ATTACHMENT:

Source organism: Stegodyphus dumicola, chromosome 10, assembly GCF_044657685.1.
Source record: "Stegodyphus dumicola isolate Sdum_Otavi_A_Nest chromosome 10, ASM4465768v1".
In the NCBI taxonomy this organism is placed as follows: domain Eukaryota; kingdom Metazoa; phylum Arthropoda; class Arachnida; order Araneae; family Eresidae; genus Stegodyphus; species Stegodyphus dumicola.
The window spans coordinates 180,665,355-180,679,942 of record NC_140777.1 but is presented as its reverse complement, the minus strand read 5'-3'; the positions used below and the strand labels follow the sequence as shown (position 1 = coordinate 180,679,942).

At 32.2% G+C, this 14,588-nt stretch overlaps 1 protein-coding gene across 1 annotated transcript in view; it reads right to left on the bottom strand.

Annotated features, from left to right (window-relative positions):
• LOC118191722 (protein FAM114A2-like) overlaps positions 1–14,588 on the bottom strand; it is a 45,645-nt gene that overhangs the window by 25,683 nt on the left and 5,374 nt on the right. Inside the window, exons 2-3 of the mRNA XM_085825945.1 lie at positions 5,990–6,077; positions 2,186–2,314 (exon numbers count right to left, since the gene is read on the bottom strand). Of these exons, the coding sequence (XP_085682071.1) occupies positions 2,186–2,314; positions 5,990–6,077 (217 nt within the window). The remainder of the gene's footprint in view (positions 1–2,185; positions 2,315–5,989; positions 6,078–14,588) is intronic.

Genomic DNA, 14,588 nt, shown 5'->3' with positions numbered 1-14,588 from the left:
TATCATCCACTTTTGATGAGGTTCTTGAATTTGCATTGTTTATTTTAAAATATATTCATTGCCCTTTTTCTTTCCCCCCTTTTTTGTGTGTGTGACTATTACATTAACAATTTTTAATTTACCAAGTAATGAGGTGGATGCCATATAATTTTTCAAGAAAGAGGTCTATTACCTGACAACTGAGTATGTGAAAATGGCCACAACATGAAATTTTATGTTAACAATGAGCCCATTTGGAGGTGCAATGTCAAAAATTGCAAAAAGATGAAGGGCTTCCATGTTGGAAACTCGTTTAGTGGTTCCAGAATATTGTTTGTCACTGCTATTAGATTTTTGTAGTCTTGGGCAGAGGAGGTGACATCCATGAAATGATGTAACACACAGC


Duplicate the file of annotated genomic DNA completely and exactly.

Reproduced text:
Source organism: Stegodyphus dumicola, chromosome 10, assembly GCF_044657685.1.
Source record: "Stegodyphus dumicola isolate Sdum_Otavi_A_Nest chromosome 10, ASM4465768v1".
In the NCBI taxonomy this organism is placed as follows: domain Eukaryota; kingdom Metazoa; phylum Arthropoda; class Arachnida; order Araneae; family Eresidae; genus Stegodyphus; species Stegodyphus dumicola.
The window spans coordinates 180,665,355-180,679,942 of record NC_140777.1 but is presented as its reverse complement, the minus strand read 5'-3'; the positions used below and the strand labels follow the sequence as shown (position 1 = coordinate 180,679,942).

At 32.2% G+C, this 14,588-nt stretch overlaps 1 protein-coding gene across 1 annotated transcript in view; it reads right to left on the bottom strand.

Annotated features, from left to right (window-relative positions):
• LOC118191722 (protein FAM114A2-like) overlaps positions 1–14,588 on the bottom strand; it is a 45,645-nt gene that overhangs the window by 25,683 nt on the left and 5,374 nt on the right. Inside the window, exons 2-3 of the mRNA XM_085825945.1 lie at positions 5,990–6,077; positions 2,186–2,314 (exon numbers count right to left, since the gene is read on the bottom strand). Of these exons, the coding sequence (XP_085682071.1) occupies positions 2,186–2,314; positions 5,990–6,077 (217 nt within the window). The remainder of the gene's footprint in view (positions 1–2,185; positions 2,315–5,989; positions 6,078–14,588) is intronic.

Genomic DNA, 14,588 nt, shown 5'->3' with positions numbered 1-14,588 from the left:
TATCATCCACTTTTGATGAGGTTCTTGAATTTGCATTGTTTATTTTAAAATATATTCATTGCCCTTTTTCTTTCCCCCCTTTTTTGTGTGTGTGACTATTACATTAACAATTTTTAATTTACCAAGTAATGAGGTGGATGCCATATAATTTTTCAAGAAAGAGGTCTATTACCTGACAACTGAGTATGTGAAAATGGCCACAACATGAAATTTTATGTTAACAATGAGCCCATTTGGAGGTGCAATGTCAAAAATTGCAAAAAGATGAAGGGCTTCCATGTTGGAAACTCGTTTAGTGGTTCCAGAATATTGTTTGTCACTGCTATTAGATTTTTGTAGTCTTGGGCAGAGGAGGTGACATCCATGAAATGATGTAACACACAGC